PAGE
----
Depth cue reliance in surgeons and medical students

Surg Endosc. 2003 Sep;17(9):1472-4. doi: 10.1007/s00464-002-9178-y. Epub 2003 Jun 17.


Background: Depth perception is reduced in endoscopic surgery, although little is known about the effect this has on surgical performance.

Methods: To assess the role of depth cues, 45 subjects completed tests of depth cue reliance. Surgical skill was assessed using the Minimally Invasive Surgical Trainer-Virtual Reality, a previously validated laparoscopic simulator.

Results: We could demonstrate no difference in cue reliance for three depth cues--namely stereo, texture, and outline--between surgeons and medical students. Greater dominance on stereo for medical students was a positive finding and a negative finding for the surgeons when correlated with surgical performance.

Conclusions: We suggest that surgeons learn to adapt to the nonstereo environment in MIS, and this is the first study to show evidence of this phenomenon. This difference in stereo reliance is a reflection of the experience that surgeons have with laparoscopy compared with medical students, who have none.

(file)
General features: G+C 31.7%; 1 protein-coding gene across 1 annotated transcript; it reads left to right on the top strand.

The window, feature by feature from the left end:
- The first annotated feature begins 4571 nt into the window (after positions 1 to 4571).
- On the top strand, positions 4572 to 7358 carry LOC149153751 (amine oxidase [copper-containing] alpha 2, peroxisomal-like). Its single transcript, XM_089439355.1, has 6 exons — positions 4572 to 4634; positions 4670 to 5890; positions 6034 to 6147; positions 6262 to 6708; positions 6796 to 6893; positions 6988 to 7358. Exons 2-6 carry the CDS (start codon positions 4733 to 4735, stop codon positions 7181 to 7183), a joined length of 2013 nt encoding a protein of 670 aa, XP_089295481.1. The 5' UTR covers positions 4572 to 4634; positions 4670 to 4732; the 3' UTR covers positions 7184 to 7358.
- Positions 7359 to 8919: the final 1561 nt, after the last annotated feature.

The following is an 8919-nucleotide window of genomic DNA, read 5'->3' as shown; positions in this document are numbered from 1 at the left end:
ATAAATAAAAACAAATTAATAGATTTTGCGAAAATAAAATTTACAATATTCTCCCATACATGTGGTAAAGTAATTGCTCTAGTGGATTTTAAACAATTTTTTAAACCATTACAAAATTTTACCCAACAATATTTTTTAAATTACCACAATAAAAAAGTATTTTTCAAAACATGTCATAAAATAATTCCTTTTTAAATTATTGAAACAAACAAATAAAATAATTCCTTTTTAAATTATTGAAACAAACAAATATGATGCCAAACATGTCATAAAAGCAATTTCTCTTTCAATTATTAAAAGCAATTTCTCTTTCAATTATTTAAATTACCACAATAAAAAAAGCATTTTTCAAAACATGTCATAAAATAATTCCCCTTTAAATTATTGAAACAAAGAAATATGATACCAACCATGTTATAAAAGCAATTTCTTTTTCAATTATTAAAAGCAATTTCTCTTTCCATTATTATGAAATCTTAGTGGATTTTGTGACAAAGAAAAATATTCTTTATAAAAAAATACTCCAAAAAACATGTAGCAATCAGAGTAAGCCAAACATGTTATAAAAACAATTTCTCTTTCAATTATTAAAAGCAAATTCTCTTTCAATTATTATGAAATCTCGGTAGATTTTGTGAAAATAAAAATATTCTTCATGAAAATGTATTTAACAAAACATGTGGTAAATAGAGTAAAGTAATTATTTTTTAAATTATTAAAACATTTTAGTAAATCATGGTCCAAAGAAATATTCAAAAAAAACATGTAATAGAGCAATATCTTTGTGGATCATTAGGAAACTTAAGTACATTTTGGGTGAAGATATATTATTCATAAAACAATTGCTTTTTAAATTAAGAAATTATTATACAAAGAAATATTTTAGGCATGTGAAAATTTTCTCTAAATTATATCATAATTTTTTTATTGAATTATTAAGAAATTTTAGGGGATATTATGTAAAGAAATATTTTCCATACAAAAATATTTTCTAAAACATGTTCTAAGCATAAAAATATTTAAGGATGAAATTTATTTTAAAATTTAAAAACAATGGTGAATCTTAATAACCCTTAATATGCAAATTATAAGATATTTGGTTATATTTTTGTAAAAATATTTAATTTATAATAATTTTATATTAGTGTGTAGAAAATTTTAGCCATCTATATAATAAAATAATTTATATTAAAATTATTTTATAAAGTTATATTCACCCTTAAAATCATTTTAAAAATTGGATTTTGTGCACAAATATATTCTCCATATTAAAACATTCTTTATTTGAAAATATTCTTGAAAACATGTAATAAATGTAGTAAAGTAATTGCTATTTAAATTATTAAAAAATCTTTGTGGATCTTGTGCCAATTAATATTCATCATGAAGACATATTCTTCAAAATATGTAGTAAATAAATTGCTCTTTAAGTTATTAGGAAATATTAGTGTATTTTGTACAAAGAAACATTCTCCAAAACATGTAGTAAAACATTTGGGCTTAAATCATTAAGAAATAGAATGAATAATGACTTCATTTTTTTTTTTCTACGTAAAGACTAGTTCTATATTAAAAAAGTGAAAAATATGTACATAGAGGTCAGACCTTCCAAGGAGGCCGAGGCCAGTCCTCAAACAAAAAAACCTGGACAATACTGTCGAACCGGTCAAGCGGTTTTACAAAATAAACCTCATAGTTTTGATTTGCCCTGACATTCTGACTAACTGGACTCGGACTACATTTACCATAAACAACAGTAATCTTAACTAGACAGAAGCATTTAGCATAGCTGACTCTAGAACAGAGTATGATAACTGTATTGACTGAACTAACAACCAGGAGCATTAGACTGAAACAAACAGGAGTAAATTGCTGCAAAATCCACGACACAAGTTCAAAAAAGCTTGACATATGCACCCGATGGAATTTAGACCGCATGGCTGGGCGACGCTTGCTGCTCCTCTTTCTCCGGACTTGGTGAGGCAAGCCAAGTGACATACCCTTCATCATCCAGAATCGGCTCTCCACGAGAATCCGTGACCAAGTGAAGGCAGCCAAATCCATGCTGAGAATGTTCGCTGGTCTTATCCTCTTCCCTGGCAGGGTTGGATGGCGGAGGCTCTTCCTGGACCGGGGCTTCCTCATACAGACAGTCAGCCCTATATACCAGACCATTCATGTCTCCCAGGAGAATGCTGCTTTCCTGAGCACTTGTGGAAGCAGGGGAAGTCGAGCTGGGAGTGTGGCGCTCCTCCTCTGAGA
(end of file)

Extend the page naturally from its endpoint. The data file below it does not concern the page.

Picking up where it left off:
Publication types

  • Comparative Study

MeSH terms

  • Adult
  • Cholecystectomy, Laparoscopic
  • Clinical Competence
  • Computer Graphics
  • Computer Simulation
  • Cues*
  • Depth Perception*
  • Endoscopy*
  • Female
  • Functional Laterality
  • General Surgery*
  • Humans
  • Learning
  • Male
  • Man-Machine Systems
  • Minimally Invasive Surgical Procedures
  • Physicians / psychology*
  • Students, Medical / psychology*
  • User-Computer Interface
  • Vision Tests